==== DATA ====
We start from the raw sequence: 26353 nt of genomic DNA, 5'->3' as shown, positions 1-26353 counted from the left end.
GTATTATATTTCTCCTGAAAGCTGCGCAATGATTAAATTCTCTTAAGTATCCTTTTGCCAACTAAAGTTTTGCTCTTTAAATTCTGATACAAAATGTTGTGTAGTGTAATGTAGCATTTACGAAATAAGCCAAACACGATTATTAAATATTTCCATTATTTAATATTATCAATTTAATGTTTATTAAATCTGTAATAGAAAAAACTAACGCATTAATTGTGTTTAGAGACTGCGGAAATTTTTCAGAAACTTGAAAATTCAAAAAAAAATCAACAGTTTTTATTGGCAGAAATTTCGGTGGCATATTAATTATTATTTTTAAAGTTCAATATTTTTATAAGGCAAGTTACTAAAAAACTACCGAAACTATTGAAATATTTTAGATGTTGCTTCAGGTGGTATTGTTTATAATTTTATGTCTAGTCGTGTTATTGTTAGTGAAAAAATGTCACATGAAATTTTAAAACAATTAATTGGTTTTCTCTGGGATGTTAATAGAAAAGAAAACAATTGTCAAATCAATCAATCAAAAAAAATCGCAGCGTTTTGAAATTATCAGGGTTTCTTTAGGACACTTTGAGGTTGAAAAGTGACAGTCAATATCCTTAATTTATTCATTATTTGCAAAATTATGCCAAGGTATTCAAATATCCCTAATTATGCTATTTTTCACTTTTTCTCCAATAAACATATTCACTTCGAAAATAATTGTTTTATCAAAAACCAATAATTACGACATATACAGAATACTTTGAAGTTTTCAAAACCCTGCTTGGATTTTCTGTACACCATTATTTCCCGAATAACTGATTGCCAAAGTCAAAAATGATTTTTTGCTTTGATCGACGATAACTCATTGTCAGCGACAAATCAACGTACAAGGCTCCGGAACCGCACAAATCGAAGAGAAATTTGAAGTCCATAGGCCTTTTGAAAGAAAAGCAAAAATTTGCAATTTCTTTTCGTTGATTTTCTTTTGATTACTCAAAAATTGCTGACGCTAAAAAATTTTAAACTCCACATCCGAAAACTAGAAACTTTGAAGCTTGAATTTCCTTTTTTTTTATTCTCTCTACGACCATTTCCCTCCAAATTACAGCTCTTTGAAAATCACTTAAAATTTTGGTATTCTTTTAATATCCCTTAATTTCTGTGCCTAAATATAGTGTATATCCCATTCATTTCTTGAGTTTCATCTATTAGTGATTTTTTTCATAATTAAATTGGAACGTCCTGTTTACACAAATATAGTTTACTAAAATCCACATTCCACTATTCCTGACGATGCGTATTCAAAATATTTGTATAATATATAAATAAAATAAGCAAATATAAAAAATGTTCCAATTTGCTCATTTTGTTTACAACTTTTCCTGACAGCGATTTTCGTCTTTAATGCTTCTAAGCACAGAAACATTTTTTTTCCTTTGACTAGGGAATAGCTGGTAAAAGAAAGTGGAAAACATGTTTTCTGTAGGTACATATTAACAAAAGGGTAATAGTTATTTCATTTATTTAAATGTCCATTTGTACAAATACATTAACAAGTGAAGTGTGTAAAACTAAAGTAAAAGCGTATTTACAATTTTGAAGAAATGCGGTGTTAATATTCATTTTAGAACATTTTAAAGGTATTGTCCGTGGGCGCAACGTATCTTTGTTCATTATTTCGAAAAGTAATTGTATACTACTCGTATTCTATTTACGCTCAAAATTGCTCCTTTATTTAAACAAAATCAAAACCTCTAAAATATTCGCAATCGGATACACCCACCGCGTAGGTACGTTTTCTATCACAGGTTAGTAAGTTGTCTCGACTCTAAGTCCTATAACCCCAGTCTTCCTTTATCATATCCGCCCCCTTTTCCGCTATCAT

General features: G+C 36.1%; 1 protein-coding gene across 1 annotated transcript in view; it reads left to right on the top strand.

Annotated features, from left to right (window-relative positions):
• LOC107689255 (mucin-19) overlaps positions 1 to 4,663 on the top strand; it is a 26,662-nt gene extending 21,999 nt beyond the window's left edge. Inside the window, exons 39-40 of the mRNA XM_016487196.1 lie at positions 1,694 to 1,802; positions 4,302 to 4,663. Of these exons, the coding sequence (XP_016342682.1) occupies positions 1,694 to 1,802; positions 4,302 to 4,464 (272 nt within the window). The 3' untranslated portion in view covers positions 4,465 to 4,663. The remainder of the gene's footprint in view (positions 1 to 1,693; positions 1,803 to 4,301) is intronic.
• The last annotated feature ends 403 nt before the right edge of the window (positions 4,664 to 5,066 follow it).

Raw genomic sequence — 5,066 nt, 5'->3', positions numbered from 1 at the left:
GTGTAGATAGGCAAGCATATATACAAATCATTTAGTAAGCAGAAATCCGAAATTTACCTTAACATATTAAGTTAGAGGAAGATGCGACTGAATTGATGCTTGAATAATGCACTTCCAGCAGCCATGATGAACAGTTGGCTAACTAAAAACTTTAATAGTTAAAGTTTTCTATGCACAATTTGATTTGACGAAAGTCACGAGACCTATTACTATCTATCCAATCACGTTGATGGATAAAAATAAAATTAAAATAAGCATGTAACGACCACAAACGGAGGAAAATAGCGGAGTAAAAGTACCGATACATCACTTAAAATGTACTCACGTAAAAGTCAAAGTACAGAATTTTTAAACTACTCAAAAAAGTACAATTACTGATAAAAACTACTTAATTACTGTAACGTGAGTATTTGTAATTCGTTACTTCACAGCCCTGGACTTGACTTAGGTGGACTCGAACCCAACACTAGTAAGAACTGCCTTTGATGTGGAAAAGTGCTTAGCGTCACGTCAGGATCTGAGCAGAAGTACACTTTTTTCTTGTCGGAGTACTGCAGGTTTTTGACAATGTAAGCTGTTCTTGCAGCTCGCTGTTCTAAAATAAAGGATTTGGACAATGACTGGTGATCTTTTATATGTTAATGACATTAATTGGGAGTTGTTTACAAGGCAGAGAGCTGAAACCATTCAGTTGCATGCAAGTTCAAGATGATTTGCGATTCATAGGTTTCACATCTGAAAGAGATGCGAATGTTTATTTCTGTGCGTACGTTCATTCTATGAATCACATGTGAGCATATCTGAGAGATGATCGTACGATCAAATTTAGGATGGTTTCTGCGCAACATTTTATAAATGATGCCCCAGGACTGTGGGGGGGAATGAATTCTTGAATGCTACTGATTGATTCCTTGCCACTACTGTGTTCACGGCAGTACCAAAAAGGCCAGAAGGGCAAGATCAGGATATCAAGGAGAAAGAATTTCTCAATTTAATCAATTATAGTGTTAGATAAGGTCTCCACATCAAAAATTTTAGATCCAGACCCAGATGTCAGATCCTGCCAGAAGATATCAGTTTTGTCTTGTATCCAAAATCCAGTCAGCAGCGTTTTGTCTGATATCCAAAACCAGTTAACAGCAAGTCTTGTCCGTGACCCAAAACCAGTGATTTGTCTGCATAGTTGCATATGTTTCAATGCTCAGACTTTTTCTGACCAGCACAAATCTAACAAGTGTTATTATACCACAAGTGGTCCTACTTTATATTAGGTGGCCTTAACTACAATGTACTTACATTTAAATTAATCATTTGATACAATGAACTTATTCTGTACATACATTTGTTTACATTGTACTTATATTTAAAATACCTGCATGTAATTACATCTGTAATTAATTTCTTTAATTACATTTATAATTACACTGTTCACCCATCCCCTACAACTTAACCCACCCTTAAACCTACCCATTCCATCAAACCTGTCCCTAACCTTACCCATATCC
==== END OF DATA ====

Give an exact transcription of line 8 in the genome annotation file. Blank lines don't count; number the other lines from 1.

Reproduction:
GTGTAGATAGGCAAGCATATATACAAATCATTTAGTAAGCAGAAATCCGAAATTTACCTTAACATATTAAGTTAGAGGAAGATGCGACTGAATTGATGCTTGAATAATGCACTTCCAGCAGCCATGATGAACAGTTGGCTAACTAAAAACTTTAATAGTTAAAGTTTTCTATGCACAATTTGATTTGACGAAAGTCACGAGACCTATTACTATCTATCCAATCACGTTGATGGATAAAAATAAAATTAAAATAAGCATGTAACGACCACAAACGGAGGAAAATAGCGGAGTAAAAGTACCGATACATCACTTAAAATGTACTCACGTAAAAGTCAAAGTACAGAATTTTTAAACTACTCAAAAAAGTACAATTACTGATAAAAACTACTTAATTACTGTAACGTGAGTATTTGTAATTCGTTACTTCACAGCCCTGGACTTGACTTAGGTGGACTCGAACCCAACACTAGTAAGAACTGCCTTTGATGTGGAAAAGTGCTTAGCGTCACGTCAGGATCTGAGCAGAAGTACACTTTTTTCTTGTCGGAGTACTGCAGGTTTTTGACAATGTAAGCTGTTCTTGCAGCTCGCTGTTCTAAAATAAAGGATTTGGACAATGACTGGTGATCTTTTATATGTTAATGACATTAATTGGGAGTTGTTTACAAGGCAGAGAGCTGAAACCATTCAGTTGCATGCAAGTTCAAGATGATTTGCGATTCATAGGTTTCACATCTGAAAGAGATGCGAATGTTTATTTCTGTGCGTACGTTCATTCTATGAATCACATGTGAGCATATCTGAGAGATGATCGTACGATCAAATTTAGGATGGTTTCTGCGCAACATTTTATAAATGATGCCCCAGGACTGTGGGGGGGAATGAATTCTTGAATGCTACTGATTGATTCCTTGCCACTACTGTGTTCACGGCAGTACCAAAAAGGCCAGAAGGGCAAGATCAGGATATCAAGGAGAAAGAATTTCTCAATTTAATCAATTATAGTGTTAGATAAGGTCTCCACATCAAAAATTTTAGATCCAGACCCAGATGTCAGATCCTGCCAGAAGATATCAGTTTTGTCTTGTATCCAAAATCCAGTCAGCAGCGTTTTGTCTGATATCCAAAACCAGTTAACAGCAAGTCTTGTCCGTGACCCAAAACCAGTGATTTGTCTGCATAGTTGCATATGTTTCAATGCTCAGACTTTTTCTGACCAGCACAAATCTAACAAGTGTTATTATACCACAAGTGGTCCTACTTTATATTAGGTGGCCTTAACTACAATGTACTTACATTTAAATTAATCATTTGATACAATGAACTTATTCTGTACATACATTTGTTTACATTGTACTTATATTTAAAATACCTGCATGTAATTACATCTGTAATTAATTTCTTTAATTACATTTATAATTACACTGTTCACCCATCCCCTACAACTTAACCCACCCTTAAACCTACCCATTCCATCAAACCTGTCCCTAACCTTACCCATATCC